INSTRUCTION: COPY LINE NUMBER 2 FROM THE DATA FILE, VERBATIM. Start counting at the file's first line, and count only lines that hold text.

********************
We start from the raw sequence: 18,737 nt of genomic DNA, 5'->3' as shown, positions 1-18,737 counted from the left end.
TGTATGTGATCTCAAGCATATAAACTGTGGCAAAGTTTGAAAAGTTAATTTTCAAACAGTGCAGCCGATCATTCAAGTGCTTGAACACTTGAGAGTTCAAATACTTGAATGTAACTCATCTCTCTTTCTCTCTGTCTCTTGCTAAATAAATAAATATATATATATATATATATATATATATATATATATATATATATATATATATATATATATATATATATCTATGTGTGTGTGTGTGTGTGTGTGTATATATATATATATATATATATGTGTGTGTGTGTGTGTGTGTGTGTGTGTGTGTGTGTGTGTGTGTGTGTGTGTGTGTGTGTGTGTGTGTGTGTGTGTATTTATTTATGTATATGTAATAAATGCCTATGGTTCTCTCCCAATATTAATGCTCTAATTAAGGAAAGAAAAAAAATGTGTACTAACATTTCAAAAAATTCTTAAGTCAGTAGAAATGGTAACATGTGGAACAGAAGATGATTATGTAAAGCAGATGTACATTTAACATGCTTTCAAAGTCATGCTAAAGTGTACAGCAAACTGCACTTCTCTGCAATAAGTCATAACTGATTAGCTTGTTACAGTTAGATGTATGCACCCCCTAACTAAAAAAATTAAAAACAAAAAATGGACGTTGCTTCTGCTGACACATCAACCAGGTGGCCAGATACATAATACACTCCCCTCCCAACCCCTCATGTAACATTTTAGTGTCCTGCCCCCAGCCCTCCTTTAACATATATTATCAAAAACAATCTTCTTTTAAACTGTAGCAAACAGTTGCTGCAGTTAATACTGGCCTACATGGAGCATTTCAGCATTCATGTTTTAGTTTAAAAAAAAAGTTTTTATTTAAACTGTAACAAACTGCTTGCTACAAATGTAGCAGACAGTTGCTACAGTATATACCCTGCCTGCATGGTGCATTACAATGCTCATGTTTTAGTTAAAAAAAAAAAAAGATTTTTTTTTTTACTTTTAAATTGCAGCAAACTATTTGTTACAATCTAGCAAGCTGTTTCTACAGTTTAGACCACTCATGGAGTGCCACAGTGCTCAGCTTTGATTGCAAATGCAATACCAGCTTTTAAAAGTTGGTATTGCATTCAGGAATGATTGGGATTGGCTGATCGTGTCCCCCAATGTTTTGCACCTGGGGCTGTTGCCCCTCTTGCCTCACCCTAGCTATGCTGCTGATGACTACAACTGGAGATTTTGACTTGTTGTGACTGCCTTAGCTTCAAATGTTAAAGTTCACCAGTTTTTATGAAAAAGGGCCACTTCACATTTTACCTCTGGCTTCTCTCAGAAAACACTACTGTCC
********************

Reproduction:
TGTATGTGATCTCAAGCATATAAACTGTGGCAAAGTTTGAAAAGTTAATTTTCAAACAGTGCAGCCGATCATTCAAGTGCTTGAACACTTGAGAGTTCAAATACTTGAATGTAACTCATCTCTCTTTCTCTCTGTCTCTTGCTAAATAAATAAATATATATATATATATATATATATATATATATATATATATATATATATATATATATATATATATATATCTATGTGTGTGTGTGTGTGTGTGTGTATATATATATATATATATATATGTGTGTGTGTGTGTGTGTGTGTGTGTGTGTGTGTGTGTGTGTGTGTGTGTGTGTGTGTGTGTGTGTGTGTGTGTGTATTTATTTATGTATATGTAATAAATGCCTATGGTTCTCTCCCAATATTAATGCTCTAATTAAGGAAAGAAAAAAAATGTGTACTAACATTTCAAAAAATTCTTAAGTCAGTAGAAATGGTAACATGTGGAACAGAAGATGATTATGTAAAGCAGATGTACATTTAACATGCTTTCAAAGTCATGCTAAAGTGTACAGCAAACTGCACTTCTCTGCAATAAGTCATAACTGATTAGCTTGTTACAGTTAGATGTATGCACCCCCTAACTAAAAAAATTAAAAACAAAAAATGGACGTTGCTTCTGCTGACACATCAACCAGGTGGCCAGATACATAATACACTCCCCTCCCAACCCCTCATGTAACATTTTAGTGTCCTGCCCCCAGCCCTCCTTTAACATATATTATCAAAAACAATCTTCTTTTAAACTGTAGCAAACAGTTGCTGCAGTTAATACTGGCCTACATGGAGCATTTCAGCATTCATGTTTTAGTTTAAAAAAAAAGTTTTTATTTAAACTGTAACAAACTGCTTGCTACAAATGTAGCAGACAGTTGCTACAGTATATACCCTGCCTGCATGGTGCATTACAATGCTCATGTTTTAGTTAAAAAAAAAAAAAGATTTTTTTTTTTACTTTTAAATTGCAGCAAACTATTTGTTACAATCTAGCAAGCTGTTTCTACAGTTTAGACCACTCATGGAGTGCCACAGTGCTCAGCTTTGATTGCAAATGCAATACCAGCTTTTAAAAGTTGGTATTGCATTCAGGAATGATTGGGATTGGCTGATCGTGTCCCCCAATGTTTTGCACCTGGGGCTGTTGCCCCTCTTGCCTCACCCTAGCTATGCTGCTGATGACTACAACTGGAGATTTTGACTTGTTGTGACTGCCTTAGCTTCAAATGTTAAAGTTCACCAGTTTTTATGAAAAAGGGCCACTTCACATTTTACCTCTGGCTTCTCTCAGAAAACACTACTGTCC